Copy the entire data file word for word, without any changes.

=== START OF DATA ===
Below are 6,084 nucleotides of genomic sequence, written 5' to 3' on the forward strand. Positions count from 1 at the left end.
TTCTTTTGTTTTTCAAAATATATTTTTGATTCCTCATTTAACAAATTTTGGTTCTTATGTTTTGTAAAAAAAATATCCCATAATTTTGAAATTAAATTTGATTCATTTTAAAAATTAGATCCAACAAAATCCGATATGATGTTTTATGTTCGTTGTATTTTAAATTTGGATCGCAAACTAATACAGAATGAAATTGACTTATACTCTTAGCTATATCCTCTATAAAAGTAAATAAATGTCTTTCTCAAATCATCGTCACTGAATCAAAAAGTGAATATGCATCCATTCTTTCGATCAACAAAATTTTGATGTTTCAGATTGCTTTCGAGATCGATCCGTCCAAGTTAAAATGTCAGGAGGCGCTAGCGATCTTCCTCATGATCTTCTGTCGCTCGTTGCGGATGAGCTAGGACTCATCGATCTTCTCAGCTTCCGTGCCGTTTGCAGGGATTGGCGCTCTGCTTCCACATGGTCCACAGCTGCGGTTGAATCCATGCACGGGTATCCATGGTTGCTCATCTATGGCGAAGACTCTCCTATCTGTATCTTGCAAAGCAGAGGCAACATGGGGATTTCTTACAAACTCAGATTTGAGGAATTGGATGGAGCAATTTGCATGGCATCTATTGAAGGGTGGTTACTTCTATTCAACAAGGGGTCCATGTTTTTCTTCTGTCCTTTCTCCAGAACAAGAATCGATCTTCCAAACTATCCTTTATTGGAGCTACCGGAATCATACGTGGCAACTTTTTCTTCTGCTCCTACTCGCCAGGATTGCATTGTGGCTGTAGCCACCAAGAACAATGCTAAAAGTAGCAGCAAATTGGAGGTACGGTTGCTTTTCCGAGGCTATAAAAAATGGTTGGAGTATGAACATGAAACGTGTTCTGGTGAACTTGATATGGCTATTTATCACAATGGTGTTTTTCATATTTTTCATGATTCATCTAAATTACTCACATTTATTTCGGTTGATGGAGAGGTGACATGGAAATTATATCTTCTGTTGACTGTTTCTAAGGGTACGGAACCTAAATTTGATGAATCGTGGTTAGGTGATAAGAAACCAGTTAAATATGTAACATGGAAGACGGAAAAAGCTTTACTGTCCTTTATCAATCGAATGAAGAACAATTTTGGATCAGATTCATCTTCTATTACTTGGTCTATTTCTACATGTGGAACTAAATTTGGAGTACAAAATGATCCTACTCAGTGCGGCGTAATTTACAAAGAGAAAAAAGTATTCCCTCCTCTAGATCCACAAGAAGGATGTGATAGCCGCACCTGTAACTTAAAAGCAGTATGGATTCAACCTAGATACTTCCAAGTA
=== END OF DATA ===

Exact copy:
Below are 6,084 nucleotides of genomic sequence, written 5' to 3' on the forward strand. Positions count from 1 at the left end.
TTCTTTTGTTTTTCAAAATATATTTTTGATTCCTCATTTAACAAATTTTGGTTCTTATGTTTTGTAAAAAAAATATCCCATAATTTTGAAATTAAATTTGATTCATTTTAAAAATTAGATCCAACAAAATCCGATATGATGTTTTATGTTCGTTGTATTTTAAATTTGGATCGCAAACTAATACAGAATGAAATTGACTTATACTCTTAGCTATATCCTCTATAAAAGTAAATAAATGTCTTTCTCAAATCATCGTCACTGAATCAAAAAGTGAATATGCATCCATTCTTTCGATCAACAAAATTTTGATGTTTCAGATTGCTTTCGAGATCGATCCGTCCAAGTTAAAATGTCAGGAGGCGCTAGCGATCTTCCTCATGATCTTCTGTCGCTCGTTGCGGATGAGCTAGGACTCATCGATCTTCTCAGCTTCCGTGCCGTTTGCAGGGATTGGCGCTCTGCTTCCACATGGTCCACAGCTGCGGTTGAATCCATGCACGGGTATCCATGGTTGCTCATCTATGGCGAAGACTCTCCTATCTGTATCTTGCAAAGCAGAGGCAACATGGGGATTTCTTACAAACTCAGATTTGAGGAATTGGATGGAGCAATTTGCATGGCATCTATTGAAGGGTGGTTACTTCTATTCAACAAGGGGTCCATGTTTTTCTTCTGTCCTTTCTCCAGAACAAGAATCGATCTTCCAAACTATCCTTTATTGGAGCTACCGGAATCATACGTGGCAACTTTTTCTTCTGCTCCTACTCGCCAGGATTGCATTGTGGCTGTAGCCACCAAGAACAATGCTAAAAGTAGCAGCAAATTGGAGGTACGGTTGCTTTTCCGAGGCTATAAAAAATGGTTGGAGTATGAACATGAAACGTGTTCTGGTGAACTTGATATGGCTATTTATCACAATGGTGTTTTTCATATTTTTCATGATTCATCTAAATTACTCACATTTATTTCGGTTGATGGAGAGGTGACATGGAAATTATATCTTCTGTTGACTGTTTCTAAGGGTACGGAACCTAAATTTGATGAATCGTGGTTAGGTGATAAGAAACCAGTTAAATATGTAACATGGAAGACGGAAAAAGCTTTACTGTCCTTTATCAATCGAATGAAGAACAATTTTGGATCAGATTCATCTTCTATTACTTGGTCTATTTCTACATGTGGAACTAAATTTGGAGTACAAAATGATCCTACTCAGTGCGGCGTAATTTACAAAGAGAAAAAAGTATTCCCTCCTCTAGATCCACAAGAAGGATGTGATAGCCGCACCTGTAACTTAAAAGCAGTATGGATTCAACCTAGATACTTCCAAGTA